Thursday, February 10, 2005
The Council of Economic Advisors gives an economics lecture to Paul Krugman and Dean Baker. And a new challenge arises for economists who don't want to be left behind!
Sayeth the CEA: an international economist should remember the economy is international; and prices (even of such things as equity investments) are set by supply and demand, not the growth rate of an economy.
THREE QUESTIONS ABOUT SOCIAL SECURITY
This white paper addresses three questions ...
II. Are projections of future stock returns realistic given the outlook for long-term economic growth?
Yes. The Social Security Actuaries assume that stocks will provide an average real return of 6.5% per year over the next 75 years. Some argue that this is unreasonably high if, as the Social Security Trustees predict, economic growth will average only 1.9% per year in the future. This argument is incorrect; the stock return and economic growth assumptions are not inconsistent.
The Actuaries’ financial assumptions are consistent with historical experience and other professional estimates.
...In its most recent analyses, the non-partisan Congressional Budget Office (CBO) makes similar projections. CBO estimates that the long-run real return on government bonds will be 3.3% per year and the real return on stocks will be 6.8% per year...
The Trustees predict that economic growth will slow primarily because of slower population growth. Slower population growth need not imply lower stock returns.
• The Social Security Trustees project that economic growth will slow in the future, primarily because of slower population and labor force growth. Some observers believe that this growth slowdown will reduce future stock returns.
• Although short-run movements in growth can affect stock market returns, there is no necessary connection between stock returns and economic growth in the long run.
Long-run economic growth is determined by productivity growth and labor force growth here in the United States, while stock market returns are determined by the overall cost of capital in the global economy and by the return investors require to bear the risk that comes with equity ownership.
There is no reason to believe that slowing population growth in the United States would significantly lower the cost of capital, as set by increasingly globalized capital markets, or the premium required by stock investors... [CEA (.pdf)]
" ....stock market returns are determined by the overall cost of capital in the global economy and by the return investors require to bear the risk that comes with equity ownership ... There is no reason to believe that slowing population growth in the United States would significantly lower the cost of capital, as set by increasingly globalized capital markets, or the premium required by stock investors".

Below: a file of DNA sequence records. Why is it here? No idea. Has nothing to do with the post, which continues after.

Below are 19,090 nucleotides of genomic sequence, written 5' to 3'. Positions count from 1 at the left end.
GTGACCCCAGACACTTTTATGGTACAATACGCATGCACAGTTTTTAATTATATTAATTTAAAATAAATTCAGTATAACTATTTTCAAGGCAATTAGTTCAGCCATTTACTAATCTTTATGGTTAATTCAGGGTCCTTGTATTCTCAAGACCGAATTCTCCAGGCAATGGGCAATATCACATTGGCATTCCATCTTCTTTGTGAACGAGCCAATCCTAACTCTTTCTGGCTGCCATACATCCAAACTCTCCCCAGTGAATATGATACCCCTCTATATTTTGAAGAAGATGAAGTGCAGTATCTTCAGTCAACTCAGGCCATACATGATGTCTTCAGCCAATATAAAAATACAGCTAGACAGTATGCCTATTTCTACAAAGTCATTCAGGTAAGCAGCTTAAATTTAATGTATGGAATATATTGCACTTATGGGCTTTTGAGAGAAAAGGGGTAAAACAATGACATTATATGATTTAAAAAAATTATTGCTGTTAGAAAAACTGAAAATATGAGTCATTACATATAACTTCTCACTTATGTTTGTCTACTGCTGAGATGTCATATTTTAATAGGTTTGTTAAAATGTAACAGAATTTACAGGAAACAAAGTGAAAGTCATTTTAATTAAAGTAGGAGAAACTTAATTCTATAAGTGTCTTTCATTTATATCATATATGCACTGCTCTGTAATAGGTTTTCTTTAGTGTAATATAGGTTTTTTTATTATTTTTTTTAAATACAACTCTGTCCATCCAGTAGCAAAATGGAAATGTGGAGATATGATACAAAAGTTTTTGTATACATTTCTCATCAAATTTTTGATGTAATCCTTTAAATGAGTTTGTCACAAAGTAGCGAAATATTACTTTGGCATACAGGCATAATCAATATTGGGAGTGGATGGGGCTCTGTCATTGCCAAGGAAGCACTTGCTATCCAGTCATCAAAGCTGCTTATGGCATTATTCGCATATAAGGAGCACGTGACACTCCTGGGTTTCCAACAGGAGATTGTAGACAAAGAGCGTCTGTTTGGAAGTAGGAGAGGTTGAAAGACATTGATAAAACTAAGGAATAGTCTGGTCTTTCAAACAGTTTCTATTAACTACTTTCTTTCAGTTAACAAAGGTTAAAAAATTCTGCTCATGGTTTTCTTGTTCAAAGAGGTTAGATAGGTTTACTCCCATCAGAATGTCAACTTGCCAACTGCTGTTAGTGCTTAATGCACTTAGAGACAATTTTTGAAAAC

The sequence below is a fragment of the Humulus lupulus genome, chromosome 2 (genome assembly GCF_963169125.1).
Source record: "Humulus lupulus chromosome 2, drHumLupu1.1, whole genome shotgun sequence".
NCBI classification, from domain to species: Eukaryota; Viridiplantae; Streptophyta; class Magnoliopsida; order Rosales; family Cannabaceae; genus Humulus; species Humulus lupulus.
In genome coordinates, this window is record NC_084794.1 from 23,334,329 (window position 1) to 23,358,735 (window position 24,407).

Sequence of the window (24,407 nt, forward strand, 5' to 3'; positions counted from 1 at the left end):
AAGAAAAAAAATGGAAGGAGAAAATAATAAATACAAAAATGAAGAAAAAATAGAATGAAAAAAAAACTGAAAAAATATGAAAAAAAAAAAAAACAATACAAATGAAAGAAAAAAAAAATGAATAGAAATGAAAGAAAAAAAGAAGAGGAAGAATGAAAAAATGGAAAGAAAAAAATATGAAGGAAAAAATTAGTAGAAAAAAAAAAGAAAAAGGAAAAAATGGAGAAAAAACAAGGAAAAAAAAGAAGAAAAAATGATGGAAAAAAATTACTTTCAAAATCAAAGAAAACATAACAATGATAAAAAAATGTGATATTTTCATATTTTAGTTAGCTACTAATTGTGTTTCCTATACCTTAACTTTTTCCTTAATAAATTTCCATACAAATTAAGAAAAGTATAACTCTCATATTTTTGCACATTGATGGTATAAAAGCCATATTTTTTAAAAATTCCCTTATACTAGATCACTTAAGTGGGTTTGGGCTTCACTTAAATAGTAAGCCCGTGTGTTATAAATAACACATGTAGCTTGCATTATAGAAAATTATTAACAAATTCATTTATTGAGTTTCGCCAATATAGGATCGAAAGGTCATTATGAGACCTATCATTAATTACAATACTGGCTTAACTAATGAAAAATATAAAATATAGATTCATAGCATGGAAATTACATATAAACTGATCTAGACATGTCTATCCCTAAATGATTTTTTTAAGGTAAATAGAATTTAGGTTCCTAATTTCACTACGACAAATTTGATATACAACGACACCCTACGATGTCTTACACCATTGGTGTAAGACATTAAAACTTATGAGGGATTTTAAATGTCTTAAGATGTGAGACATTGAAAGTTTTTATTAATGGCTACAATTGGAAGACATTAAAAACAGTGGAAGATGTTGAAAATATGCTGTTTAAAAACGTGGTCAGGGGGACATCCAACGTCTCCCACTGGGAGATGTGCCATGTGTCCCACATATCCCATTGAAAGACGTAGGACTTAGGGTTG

... doesn't seem a whole lot different in substance to me than what was written here all of two days ago...
In light of which we now post right here a new Scrivener.net "No Liberal Economist Left Behind Challenge" for Paul Krugman, Dean Baker, and those who proselytize their case. To wit:
But the simplest answer to the Krugman challenge is just to set the GDP growth rate that determines the rate of growth of US corporate earnings as the world GDP growth rate.
Do that and if world GDP grows at 4% over the next 75 years that's two extra points and there we are -- right back to the stock market's historic 7% return...
After all, economists have long observed that market conditions in different parts of the world tend to equalize when they come into contact.
So investors in Stockholm today have the opportunity to invest their private social security accounts to earn pretty much the same returns as are available to investors with private social security accounts in London -- irrespective of how the trend lines of Swedish and British GDP growth may diverge...
Assume for the next 75 years a 3.5%-or-greater world GDP growth rate that will be sufficient to support 6.5% equity returns in the rest of the world, as per historical experience and the Baker/Krugman "GDP growth determines equity appreciation" principle ... a 1.9% US GDP growth rate ... and the continuation of the trend of steadily increasing globalization of international markets -- financial markets in particular -- with barriers between them falling and declining transaction costs.
Given the above, please state exactly what will be the mechanism that will restrain equity appreciation in US financial markets to only about half the rate of that in the other financial markets of the world (that is, to about 2% in the US versus 3.5% to 4% elsewhere), reducing the total rate of return on US stocks to significantly below that on stocks in other world markets.
Note, this mechanism must be so forceful and convincing as to make it "mathematically impossible" (Krugman's words) for rates of return in open US financial markets to equalize with those in other open global markets -- even as the economy of the rest of the world triples in size relative to that of the US over 75 years.
Specify that mechanism!
Contest winners and prizes awarded will be determined in the sole opinion of the judge(s), no matter how arbitrary that decision may be. All attempts to influence the judging will be welcomed.